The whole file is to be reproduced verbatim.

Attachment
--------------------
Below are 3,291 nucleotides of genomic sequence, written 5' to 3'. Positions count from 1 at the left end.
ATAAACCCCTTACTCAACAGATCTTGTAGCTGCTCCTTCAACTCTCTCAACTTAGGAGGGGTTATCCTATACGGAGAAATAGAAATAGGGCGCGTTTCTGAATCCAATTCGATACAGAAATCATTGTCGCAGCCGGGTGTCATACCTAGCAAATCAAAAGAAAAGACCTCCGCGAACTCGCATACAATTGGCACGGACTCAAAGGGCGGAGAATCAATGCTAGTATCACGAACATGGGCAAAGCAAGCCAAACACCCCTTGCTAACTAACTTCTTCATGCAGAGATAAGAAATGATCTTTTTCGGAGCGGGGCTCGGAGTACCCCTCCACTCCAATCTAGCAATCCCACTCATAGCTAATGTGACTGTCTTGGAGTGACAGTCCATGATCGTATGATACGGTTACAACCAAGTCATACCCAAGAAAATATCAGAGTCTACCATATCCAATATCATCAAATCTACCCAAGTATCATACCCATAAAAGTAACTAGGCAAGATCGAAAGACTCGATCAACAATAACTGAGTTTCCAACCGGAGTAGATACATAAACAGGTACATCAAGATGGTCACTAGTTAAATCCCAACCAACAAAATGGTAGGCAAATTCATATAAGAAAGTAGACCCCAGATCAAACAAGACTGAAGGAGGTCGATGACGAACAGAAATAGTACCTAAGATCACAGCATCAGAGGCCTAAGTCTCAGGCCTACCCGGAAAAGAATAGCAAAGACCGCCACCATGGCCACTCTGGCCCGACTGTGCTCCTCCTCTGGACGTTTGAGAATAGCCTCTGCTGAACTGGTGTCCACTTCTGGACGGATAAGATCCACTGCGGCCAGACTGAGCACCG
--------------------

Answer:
Below are 3,291 nucleotides of genomic sequence, written 5' to 3'. Positions count from 1 at the left end.
ATAAACCCCTTACTCAACAGATCTTGTAGCTGCTCCTTCAACTCTCTCAACTTAGGAGGGGTTATCCTATACGGAGAAATAGAAATAGGGCGCGTTTCTGAATCCAATTCGATACAGAAATCATTGTCGCAGCCGGGTGTCATACCTAGCAAATCAAAAGAAAAGACCTCCGCGAACTCGCATACAATTGGCACGGACTCAAAGGGCGGAGAATCAATGCTAGTATCACGAACATGGGCAAAGCAAGCCAAACACCCCTTGCTAACTAACTTCTTCATGCAGAGATAAGAAATGATCTTTTTCGGAGCGGGGCTCGGAGTACCCCTCCACTCCAATCTAGCAATCCCACTCATAGCTAATGTGACTGTCTTGGAGTGACAGTCCATGATCGTATGATACGGTTACAACCAAGTCATACCCAAGAAAATATCAGAGTCTACCATATCCAATATCATCAAATCTACCCAAGTATCATACCCATAAAAGTAACTAGGCAAGATCGAAAGACTCGATCAACAATAACTGAGTTTCCAACCGGAGTAGATACATAAACAGGTACATCAAGATGGTCACTAGTTAAATCCCAACCAACAAAATGGTAGGCAAATTCATATAAGAAAGTAGACCCCAGATCAAACAAGACTGAAGGAGGTCGATGACGAACAGAAATAGTACCTAAGATCACAGCATCAGAGGCCTAAGTCTCAGGCCTACCCGGAAAAGAATAGCAAAGACCGCCACCATGGCCACTCTGGCCCGACTGTGCTCCTCCTCTGGACGTTTGAGAATAGCCTCTGCTGAACTGGTGTCCACTTCTGGACGGATAAGATCCACTGCGGCCAGACTGAGCACCG